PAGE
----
Among the images are many boats of various sizes, some showing teams of rowers and warriors armed with axes.

Rock art in Tanum, Sweden - Photo 4


On the entire surface of Witluk, experts have recognized 13 kinds of ornamental drawings and figures, among which, in addition to people, animals and ships, there are also weapons, plants and birds. The latter are even depicted in the form of a whole flock. One such group of birds has been deciphered by scholars as a flock of cranes symbolizing the return of spring. Another composition includes one hundred and thirty figures, which are very close to each other. Depictions of daily human activities, such as tilling the land, are especially valuable for studying the life and beliefs of prehistoric society.


This cluster of drawings is located three hundred meters from the Witlucke rock.

Two women with beautifully braided hair raised their hands holding a circle of rays. Apparently, this depicts a rite of worship of the sun as the life-giving luminary.

Another composition depicts a man with a plow, engaged in plowing the soil and powerful bulls. A little higher is a man with twenty-nine holes in his huge hand, and still higher are two ducks looking at each other. In prehistoric beliefs, birds were considered embodiments of the gods or their messengers, and therefore were very important.

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Rock-Carved Reliefs in Tanum, Sweden - photo 5


There is also a depiction of warriors with weapons in the form of an axe and a sword and a body in the form of a circle, which most likely serves as a symbol of a shield.

There is also a very unique depiction of a whale. By the way, despite the proximity of the sea, aquatic creatures were almost never depicted by ancient people.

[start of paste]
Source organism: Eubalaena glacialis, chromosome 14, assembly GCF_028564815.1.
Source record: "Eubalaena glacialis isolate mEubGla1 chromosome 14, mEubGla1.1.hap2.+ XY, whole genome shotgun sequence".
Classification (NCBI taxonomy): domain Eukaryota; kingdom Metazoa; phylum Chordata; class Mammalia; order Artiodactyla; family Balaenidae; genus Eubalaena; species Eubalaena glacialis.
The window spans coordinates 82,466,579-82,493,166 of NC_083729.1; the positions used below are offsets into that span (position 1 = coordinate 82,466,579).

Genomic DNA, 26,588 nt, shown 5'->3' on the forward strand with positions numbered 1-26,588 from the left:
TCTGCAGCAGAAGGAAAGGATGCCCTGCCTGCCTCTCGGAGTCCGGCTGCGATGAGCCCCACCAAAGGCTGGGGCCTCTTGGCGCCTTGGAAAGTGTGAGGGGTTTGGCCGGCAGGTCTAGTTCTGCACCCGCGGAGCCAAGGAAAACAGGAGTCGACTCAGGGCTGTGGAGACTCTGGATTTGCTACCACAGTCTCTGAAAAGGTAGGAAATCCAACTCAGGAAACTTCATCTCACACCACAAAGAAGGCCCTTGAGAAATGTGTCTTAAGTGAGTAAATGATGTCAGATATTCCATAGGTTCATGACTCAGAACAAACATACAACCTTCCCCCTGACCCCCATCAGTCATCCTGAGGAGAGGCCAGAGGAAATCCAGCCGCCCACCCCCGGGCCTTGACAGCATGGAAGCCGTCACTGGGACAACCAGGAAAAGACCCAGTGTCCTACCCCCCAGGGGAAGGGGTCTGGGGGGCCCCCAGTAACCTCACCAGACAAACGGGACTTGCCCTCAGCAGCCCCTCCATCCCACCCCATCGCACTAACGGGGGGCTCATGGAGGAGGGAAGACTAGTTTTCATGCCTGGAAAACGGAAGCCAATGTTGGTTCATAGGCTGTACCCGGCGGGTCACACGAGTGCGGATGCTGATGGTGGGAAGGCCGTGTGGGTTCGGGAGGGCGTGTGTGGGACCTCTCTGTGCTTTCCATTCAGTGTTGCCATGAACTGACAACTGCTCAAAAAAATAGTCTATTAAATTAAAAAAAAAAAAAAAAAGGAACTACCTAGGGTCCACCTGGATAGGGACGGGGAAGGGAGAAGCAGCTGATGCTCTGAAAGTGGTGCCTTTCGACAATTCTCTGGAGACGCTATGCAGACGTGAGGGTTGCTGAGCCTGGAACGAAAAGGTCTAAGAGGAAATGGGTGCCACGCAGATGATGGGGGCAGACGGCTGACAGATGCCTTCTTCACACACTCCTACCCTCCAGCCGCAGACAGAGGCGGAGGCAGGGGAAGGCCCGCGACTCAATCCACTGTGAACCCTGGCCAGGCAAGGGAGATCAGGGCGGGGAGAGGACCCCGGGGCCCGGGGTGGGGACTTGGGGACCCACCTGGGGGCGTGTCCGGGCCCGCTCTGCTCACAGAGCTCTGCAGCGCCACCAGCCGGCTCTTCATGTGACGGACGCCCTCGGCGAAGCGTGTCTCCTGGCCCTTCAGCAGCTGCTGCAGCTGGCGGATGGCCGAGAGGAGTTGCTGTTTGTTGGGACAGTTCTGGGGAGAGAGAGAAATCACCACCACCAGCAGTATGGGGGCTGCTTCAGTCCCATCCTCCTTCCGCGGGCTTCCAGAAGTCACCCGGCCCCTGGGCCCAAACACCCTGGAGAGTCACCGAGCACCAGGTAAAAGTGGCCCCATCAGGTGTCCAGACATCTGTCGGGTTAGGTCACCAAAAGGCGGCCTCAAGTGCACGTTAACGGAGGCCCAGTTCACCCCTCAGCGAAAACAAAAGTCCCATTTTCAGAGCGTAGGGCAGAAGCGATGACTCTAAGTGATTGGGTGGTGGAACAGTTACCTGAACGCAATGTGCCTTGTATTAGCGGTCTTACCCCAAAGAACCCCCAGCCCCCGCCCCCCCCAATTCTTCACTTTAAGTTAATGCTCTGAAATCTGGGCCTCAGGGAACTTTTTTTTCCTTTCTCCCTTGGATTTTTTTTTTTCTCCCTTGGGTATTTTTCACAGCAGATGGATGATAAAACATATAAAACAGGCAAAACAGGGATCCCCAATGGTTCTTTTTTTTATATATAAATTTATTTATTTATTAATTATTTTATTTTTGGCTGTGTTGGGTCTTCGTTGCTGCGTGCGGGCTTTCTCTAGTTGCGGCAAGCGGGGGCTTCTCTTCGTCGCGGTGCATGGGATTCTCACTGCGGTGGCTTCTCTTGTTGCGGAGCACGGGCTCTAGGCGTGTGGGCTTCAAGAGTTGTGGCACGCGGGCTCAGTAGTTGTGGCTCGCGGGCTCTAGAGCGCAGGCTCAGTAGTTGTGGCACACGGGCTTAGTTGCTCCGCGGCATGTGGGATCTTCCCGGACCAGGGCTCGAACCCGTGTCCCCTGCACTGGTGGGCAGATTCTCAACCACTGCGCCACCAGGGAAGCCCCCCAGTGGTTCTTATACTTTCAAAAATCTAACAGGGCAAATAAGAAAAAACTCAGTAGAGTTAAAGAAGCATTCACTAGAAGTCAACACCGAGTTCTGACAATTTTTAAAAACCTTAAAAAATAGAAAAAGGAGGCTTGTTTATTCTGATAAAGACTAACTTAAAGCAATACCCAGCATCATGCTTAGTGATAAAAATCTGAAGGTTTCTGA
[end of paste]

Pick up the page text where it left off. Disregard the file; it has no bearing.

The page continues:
The composition “God with a spear” stands out in this group of petroglyphs. This huge male figure, almost two and a half meters high, is one of the largest depictions of man in the European north. It most likely depicts the god Odin or his descendant Thor, as indicated by the zigzag shape above the man’s head. Around the deity are depicted many boats steered by oarsmen.

On this rock are very widely scattered drawings, from around 1200 BC to 1 AD, which suggests that artists have been returning to this site for centuries.

Rock-Carved Reliefs in Tanum, Sweden - photo 6



Researchers claim that everything here was done by the same master, as the unity of the exposition and the same technique can be seen. The almost forty figures on 25 square meters represent an ancient example of narrative painting where all events are interrelated and shown in a clearly traceable sequence. Based on the depicted weapons, scientists date these petroglyphs to the VI-VII centuries B.C.

Considering these amazing traces of ancient humanity, it is necessary to understand that this is not the work of a single free artist. Such paintings had a great ritual value, were almost sacred. Not everything was depicted in a row, it was possible to draw only certain scenes with specific images. Daily life was depicted much less often than battle scenes and ritual compositions. Women and even more so children were almost never depicted.

Rocky reliefs in Tanum, Sweden - Photo 7